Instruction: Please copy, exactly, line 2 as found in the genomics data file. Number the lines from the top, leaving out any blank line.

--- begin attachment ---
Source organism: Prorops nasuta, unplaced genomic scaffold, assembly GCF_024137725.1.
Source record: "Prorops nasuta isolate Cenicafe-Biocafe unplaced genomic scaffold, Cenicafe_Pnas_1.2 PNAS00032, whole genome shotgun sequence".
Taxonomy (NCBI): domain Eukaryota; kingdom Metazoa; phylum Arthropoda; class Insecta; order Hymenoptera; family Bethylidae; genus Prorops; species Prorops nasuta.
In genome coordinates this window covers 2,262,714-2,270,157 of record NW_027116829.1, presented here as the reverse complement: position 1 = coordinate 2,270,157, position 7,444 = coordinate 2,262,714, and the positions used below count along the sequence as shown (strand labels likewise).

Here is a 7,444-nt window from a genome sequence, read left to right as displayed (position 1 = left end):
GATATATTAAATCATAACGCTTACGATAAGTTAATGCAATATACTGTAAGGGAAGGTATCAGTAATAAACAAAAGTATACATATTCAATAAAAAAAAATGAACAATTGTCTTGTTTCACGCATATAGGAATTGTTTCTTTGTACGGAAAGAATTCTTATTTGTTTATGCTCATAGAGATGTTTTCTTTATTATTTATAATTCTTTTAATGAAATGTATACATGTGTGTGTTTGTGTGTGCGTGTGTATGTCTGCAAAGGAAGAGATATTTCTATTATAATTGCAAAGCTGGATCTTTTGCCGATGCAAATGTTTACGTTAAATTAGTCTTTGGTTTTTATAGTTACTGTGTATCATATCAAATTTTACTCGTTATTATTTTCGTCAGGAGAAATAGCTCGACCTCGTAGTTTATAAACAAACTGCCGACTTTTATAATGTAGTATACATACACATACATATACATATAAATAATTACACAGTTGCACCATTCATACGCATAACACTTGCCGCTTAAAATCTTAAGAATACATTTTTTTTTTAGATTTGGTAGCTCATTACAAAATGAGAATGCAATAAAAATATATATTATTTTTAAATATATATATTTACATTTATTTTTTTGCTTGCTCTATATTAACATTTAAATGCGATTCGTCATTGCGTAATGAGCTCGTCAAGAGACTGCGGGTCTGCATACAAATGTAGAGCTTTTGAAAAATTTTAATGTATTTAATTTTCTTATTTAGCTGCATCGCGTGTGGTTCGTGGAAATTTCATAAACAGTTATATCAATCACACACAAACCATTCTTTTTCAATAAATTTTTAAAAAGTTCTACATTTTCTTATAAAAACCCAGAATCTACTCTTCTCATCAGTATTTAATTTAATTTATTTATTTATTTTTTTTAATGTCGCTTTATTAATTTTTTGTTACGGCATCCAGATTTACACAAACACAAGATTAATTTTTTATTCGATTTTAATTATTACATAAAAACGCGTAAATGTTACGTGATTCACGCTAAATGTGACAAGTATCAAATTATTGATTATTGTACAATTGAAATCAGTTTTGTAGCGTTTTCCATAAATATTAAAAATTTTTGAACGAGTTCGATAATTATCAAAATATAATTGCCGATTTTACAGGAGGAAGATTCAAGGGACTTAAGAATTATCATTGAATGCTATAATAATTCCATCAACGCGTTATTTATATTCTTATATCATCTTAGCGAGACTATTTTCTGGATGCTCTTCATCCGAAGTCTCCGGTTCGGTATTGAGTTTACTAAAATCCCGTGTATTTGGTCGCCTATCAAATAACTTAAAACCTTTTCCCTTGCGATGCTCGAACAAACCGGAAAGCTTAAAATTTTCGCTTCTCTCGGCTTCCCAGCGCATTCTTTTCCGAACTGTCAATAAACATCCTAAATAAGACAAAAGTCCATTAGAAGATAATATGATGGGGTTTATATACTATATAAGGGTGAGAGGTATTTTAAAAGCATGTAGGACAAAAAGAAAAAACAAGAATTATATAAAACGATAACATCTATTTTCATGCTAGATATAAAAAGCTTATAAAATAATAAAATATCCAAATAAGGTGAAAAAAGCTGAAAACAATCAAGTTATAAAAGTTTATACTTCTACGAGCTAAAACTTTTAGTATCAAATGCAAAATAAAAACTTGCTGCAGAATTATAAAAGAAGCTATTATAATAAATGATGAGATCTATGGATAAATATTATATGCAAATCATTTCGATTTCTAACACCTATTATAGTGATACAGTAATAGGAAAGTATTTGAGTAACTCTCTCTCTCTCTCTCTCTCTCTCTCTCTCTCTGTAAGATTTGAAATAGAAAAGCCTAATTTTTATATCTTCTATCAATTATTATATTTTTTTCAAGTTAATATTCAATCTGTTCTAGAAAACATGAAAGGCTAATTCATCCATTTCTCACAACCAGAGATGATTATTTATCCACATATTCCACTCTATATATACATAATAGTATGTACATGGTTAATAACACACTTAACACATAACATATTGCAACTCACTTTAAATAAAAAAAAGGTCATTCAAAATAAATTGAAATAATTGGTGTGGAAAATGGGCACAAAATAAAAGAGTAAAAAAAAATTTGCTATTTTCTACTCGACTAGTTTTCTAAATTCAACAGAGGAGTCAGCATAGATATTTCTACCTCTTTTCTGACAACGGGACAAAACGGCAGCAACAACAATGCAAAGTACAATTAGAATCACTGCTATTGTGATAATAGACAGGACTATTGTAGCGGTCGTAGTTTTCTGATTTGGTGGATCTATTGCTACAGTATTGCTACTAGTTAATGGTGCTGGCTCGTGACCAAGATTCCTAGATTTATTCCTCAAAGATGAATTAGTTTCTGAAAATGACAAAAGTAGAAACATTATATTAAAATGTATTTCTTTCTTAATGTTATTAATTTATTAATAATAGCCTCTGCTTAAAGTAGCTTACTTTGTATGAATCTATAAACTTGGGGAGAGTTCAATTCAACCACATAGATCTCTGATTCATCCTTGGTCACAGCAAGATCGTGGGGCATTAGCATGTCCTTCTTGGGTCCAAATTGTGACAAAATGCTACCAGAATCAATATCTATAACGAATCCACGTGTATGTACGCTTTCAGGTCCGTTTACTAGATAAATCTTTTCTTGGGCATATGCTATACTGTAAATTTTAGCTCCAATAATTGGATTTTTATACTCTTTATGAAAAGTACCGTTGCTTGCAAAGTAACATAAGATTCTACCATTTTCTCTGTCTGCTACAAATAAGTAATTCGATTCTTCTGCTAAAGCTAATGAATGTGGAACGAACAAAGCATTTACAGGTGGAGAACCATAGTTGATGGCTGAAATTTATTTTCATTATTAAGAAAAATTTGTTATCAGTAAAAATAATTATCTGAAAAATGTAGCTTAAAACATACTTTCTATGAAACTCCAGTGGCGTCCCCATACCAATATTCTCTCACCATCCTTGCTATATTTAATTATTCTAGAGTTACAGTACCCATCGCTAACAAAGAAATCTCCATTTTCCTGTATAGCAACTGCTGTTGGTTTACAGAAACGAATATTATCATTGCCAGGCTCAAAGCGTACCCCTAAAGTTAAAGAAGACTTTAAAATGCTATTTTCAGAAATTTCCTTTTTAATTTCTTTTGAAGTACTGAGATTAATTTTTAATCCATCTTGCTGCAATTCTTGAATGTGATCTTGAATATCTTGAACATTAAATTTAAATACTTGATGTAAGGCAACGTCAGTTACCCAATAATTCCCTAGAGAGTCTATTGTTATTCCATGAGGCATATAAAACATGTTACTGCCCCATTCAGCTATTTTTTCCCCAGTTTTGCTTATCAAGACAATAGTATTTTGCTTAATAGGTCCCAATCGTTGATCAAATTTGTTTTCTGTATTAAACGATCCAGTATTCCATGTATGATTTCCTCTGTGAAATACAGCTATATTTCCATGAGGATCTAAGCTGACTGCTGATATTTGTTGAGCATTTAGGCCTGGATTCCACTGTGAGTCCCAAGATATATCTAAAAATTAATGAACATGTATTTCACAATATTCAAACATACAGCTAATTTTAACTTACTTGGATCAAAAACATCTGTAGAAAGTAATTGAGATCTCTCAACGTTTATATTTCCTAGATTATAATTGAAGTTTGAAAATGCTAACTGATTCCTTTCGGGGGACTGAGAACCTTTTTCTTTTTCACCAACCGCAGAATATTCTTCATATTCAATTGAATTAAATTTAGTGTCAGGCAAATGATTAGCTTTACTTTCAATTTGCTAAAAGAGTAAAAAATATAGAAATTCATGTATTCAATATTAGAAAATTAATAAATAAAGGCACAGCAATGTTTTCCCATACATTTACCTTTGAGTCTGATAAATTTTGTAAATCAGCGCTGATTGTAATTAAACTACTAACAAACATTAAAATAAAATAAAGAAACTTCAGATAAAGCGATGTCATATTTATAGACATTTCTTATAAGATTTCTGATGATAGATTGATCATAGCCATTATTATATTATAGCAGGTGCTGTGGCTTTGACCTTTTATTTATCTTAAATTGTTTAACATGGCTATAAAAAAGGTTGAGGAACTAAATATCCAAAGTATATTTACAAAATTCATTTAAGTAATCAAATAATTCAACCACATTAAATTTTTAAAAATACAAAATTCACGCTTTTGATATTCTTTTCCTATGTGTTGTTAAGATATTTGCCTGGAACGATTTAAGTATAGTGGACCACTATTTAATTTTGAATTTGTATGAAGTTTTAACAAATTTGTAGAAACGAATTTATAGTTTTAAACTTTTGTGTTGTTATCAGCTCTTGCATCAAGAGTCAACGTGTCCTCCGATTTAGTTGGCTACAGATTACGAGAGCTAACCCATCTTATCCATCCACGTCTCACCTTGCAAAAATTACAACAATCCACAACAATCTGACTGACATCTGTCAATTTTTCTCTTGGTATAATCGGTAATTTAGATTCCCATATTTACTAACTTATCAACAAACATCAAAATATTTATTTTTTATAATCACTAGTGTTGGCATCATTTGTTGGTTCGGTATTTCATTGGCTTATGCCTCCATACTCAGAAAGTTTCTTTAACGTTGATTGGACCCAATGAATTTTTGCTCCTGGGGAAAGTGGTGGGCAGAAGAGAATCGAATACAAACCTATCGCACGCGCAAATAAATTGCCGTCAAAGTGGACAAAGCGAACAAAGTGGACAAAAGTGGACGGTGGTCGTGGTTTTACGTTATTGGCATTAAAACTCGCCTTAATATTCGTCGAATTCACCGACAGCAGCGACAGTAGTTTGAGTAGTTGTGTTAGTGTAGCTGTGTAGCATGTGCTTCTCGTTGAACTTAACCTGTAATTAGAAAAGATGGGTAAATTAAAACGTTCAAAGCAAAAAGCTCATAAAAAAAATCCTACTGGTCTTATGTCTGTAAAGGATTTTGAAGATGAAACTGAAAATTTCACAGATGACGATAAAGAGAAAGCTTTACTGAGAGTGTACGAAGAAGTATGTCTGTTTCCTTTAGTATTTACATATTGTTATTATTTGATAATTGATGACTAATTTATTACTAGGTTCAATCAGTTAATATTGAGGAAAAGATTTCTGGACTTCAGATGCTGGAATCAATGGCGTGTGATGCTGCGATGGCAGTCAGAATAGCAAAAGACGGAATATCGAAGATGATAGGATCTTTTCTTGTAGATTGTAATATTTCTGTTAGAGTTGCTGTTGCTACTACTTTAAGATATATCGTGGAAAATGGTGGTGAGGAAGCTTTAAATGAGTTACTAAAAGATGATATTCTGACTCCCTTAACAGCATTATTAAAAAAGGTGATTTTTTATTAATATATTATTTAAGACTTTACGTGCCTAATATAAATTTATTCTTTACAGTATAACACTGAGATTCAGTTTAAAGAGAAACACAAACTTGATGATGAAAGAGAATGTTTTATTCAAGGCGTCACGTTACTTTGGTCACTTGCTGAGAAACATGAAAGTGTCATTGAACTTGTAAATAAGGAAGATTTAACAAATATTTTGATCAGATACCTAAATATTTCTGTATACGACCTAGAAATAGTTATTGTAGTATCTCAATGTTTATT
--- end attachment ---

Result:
Source record: "Prorops nasuta isolate Cenicafe-Biocafe unplaced genomic scaffold, Cenicafe_Pnas_1.2 PNAS00032, whole genome shotgun sequence".